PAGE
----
When hunting for a house, one's priorities soon become very clear. We had a very short list by the time we had seen our first few houses: a nice yard (for Meghan and the cats); two bathrooms and at least three bedrooms (after sharing a bedroom in France, the kids each want their own); and some separation of private areas in the house between the adults and the children (very important when you have teens or pre-teens!)

Perhaps other people have been luckier in finding their "dream home", but many of the houses that we have seen have some limitations. One house was beautiful but situated on a busy street; the road noise bothered us, and we thought it might be dangerous for the cats, who don't have any "street smarts". Another house had a beautiful yard that backed onto a park, but all of the bedrooms, including a very odd-shaped 6' x 13' room, were upstairs, and one large room downstairs was used as a formal living room; the layout resulted in wasted space and a lack of privacy for us. We got as far as thinking about making an offer on another house, but it would have required extensive renovations to put in a proper bathroom and two bedrooms downstairs.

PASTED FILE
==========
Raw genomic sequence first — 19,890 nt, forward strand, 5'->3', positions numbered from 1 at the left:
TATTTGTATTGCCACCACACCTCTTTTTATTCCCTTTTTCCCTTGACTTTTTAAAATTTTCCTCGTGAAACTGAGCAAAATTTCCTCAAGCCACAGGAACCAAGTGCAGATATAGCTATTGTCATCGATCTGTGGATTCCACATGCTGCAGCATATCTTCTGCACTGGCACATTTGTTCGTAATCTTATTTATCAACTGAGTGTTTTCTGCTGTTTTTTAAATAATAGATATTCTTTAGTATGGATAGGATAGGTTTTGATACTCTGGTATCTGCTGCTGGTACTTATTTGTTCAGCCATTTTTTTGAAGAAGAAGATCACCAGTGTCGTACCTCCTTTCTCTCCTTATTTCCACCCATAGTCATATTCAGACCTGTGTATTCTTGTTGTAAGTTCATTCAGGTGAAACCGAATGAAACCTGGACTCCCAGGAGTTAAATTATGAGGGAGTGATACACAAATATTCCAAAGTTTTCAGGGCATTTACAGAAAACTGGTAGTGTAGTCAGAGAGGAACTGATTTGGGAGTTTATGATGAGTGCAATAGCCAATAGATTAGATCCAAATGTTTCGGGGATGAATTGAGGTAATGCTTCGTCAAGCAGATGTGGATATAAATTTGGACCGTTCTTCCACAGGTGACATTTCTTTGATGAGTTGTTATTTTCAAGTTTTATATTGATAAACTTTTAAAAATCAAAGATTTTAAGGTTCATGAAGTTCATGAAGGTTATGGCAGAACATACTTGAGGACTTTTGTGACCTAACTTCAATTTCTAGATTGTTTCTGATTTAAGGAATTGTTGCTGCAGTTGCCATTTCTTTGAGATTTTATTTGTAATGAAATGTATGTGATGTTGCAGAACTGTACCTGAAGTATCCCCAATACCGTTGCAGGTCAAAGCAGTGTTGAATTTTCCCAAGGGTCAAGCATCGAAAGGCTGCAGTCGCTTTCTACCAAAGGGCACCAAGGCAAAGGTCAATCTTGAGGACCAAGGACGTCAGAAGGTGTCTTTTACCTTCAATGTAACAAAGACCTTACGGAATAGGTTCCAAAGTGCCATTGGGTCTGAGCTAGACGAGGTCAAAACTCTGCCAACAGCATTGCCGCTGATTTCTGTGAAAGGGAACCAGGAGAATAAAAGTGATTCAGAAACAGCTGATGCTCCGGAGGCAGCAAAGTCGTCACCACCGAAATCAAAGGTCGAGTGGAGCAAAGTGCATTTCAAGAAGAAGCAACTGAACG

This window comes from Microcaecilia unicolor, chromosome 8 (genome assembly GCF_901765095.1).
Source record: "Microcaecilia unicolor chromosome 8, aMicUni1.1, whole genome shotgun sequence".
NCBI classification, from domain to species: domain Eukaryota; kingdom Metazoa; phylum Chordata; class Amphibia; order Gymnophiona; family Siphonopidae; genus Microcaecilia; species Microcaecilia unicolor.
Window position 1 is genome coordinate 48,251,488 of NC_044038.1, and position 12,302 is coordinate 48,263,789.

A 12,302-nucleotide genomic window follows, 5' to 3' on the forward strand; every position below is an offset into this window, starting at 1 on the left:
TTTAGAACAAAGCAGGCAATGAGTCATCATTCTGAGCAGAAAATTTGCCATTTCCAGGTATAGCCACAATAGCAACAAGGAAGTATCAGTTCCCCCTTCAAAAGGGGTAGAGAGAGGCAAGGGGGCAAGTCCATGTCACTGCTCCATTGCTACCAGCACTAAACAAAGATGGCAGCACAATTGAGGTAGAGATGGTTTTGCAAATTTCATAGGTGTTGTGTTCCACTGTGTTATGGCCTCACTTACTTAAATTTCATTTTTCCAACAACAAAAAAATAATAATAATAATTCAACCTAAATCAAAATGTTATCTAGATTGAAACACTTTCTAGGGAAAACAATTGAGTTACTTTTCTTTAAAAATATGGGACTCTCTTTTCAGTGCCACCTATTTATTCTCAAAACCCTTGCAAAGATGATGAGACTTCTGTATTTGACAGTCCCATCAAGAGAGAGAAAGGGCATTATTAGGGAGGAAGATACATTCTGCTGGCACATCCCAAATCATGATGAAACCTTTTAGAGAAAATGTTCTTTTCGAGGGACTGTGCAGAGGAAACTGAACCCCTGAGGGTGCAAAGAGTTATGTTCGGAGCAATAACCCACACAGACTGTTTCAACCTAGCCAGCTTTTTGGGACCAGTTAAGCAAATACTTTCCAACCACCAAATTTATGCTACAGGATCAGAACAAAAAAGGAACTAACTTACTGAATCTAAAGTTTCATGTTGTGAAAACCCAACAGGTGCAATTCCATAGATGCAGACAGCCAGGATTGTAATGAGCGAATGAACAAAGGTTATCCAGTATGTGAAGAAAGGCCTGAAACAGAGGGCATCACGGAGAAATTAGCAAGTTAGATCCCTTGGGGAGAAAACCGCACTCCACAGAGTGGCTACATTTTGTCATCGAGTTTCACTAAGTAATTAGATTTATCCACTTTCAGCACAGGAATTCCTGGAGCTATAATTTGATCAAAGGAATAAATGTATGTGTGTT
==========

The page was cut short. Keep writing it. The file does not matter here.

It seemed like it was going to take some time to find just the right house, but we only have a few days left at the suite that we're currently renting, which turns into a women's residence during the university school year. And so, after seriously misjudging our timing and our ability to find a house, I booked a furnished downtown condo for the months of September and October. Two days later we made an offer to purchase a house, only to find out that the owners want to leave by the end of September! Now we are scrambling to remove the conditions on the offer -- arranging for a house inspection and the mortgage -- and we are crossing our fingers that the nice woman at the condo rental agency will be able to find another renter for October!